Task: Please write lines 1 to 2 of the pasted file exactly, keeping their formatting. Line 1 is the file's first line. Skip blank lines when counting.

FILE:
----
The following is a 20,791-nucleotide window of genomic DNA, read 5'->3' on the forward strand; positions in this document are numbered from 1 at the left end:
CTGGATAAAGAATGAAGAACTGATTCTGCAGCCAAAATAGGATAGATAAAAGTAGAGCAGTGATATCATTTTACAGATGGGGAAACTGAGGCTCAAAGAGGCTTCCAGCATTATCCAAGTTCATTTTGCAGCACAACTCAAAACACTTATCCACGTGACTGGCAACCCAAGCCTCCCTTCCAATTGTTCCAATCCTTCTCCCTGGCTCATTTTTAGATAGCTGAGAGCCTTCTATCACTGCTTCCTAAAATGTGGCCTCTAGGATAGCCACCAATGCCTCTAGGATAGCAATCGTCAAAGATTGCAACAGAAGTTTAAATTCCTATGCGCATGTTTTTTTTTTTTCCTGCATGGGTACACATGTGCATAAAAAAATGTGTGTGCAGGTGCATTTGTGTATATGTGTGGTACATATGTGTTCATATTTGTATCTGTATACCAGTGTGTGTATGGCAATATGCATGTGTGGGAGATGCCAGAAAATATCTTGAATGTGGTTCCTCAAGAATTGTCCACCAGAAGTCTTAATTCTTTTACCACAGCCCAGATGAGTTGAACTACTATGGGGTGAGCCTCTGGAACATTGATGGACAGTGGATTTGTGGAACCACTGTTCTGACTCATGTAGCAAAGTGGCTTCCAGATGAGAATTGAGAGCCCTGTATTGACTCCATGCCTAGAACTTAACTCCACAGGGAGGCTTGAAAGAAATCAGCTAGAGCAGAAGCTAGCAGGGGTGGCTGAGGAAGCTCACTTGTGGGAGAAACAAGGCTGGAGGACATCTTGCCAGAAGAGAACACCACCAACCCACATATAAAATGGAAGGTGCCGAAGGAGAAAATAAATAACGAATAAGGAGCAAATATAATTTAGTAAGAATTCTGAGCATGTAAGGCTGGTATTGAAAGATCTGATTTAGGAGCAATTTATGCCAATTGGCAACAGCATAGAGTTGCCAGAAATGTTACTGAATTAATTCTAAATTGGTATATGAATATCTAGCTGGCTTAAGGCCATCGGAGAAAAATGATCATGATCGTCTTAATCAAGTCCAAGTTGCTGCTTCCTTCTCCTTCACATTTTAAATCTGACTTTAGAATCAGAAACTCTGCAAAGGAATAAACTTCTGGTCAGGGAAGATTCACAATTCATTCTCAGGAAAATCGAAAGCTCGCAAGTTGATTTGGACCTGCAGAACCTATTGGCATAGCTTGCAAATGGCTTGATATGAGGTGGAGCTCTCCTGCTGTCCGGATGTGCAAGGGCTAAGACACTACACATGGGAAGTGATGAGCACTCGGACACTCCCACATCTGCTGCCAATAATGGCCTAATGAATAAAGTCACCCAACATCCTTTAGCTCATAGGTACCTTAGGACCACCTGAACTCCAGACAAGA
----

The following is a 20,791-nucleotide window of genomic DNA, read 5'->3' on the forward strand; positions in this document are numbered from 1 at the left end:
CTGGATAAAGAATGAAGAACTGATTCTGCAGCCAAAATAGGATAGATAAAAGTAGAGCAGTGATATCATTTTACAGATGGGGAAACTGAGGCTCAAAGAGGCTTCCAGCATTATCCAAGTTCATTTTGCAGCACAACTCAAAACACTTATCCACGTGACTGGCAACCCAAGCCTCCCTTCCAATTGTTCCAATCCTTCTCCCTGGCTCATTTTTAGATAGCTGAGAGCCTTCTATCACTGCTTCCTAAAATGTGGCCTCTAGGATAGCCACCAATGCCTCTAGGATAGCAATCGTCAAAGATTGCAACAGAAGTTTAAATTCCTATGCGCATGTTTTTTTTTTTTCCTGCATGGGTACACATGTGCATAAAAAAATGTGTGTGCAGGTGCATTTGTGTATATGTGTGGTACATATGTGTTCATATTTGTATCTGTATACCAGTGTGTGTATGGCAATATGCATGTGTGGGAGATGCCAGAAAATATCTTGAATGTGGTTCCTCAAGAATTGTCCACCAGAAGTCTTAATTCTTTTACCACAGCCCAGATGAGTTGAACTACTATGGGGTGAGCCTCTGGAACATTGATGGACAGTGGATTTGTGGAACCACTGTTCTGACTCATGTAGCAAAGTGGCTTCCAGATGAGAATTGAGAGCCCTGTATTGACTCCATGCCTAGAACTTAACTCCACAGGGAGGCTTGAAAGAAATCAGCTAGAGCAGAAGCTAGCAGGGGTGGCTGAGGAAGCTCACTTGTGGGAGAAACAAGGCTGGAGGACATCTTGCCAGAAGAGAACACCACCAACCCACATATAAAATGGAAGGTGCCGAAGGAGAAAATAAATAACGAATAAGGAGCAAATATAATTTAGTAAGAATTCTGAGCATGTAAGGCTGGTATTGAAAGATCTGATTTAGGAGCAATTTATGCCAATTGGCAACAGCATAGAGTTGCCAGAAATGTTACTGAATTAATTCTAAATTGGTATATGAATATCTAGCTGGCTTAAGGCCATCGGAGAAAAATGATCATGATCGTCTTAATCAAGTCCAAGTTGCTGCTTCCTTCTCCTTCACATTTTAAATCTGACTTTAGAATCAGAAACTCTGCAAAGGAATAAACTTCTGGTCAGGGAAGATTCACAATTCATTCTCAGGAAAATCGAAAGCTCGCAAGTTGATTTGGACCTGCAGAACCTATTGGCATAGCTTGCAAATGGCTTGATATGAGGTGGAGCTCTCCTGCTGTCCGGATGTGCAAGGGCTAAGACACTACACATGGGAAGTGATGAGCACTCGGACACTCCCACATCTGCTGCCAATAATGGCCTAATGAATAAAGTCACCCAACATCCTTTAGCTCATAGGTACCTTAGGACCACCTGAACTCCAGACAAGA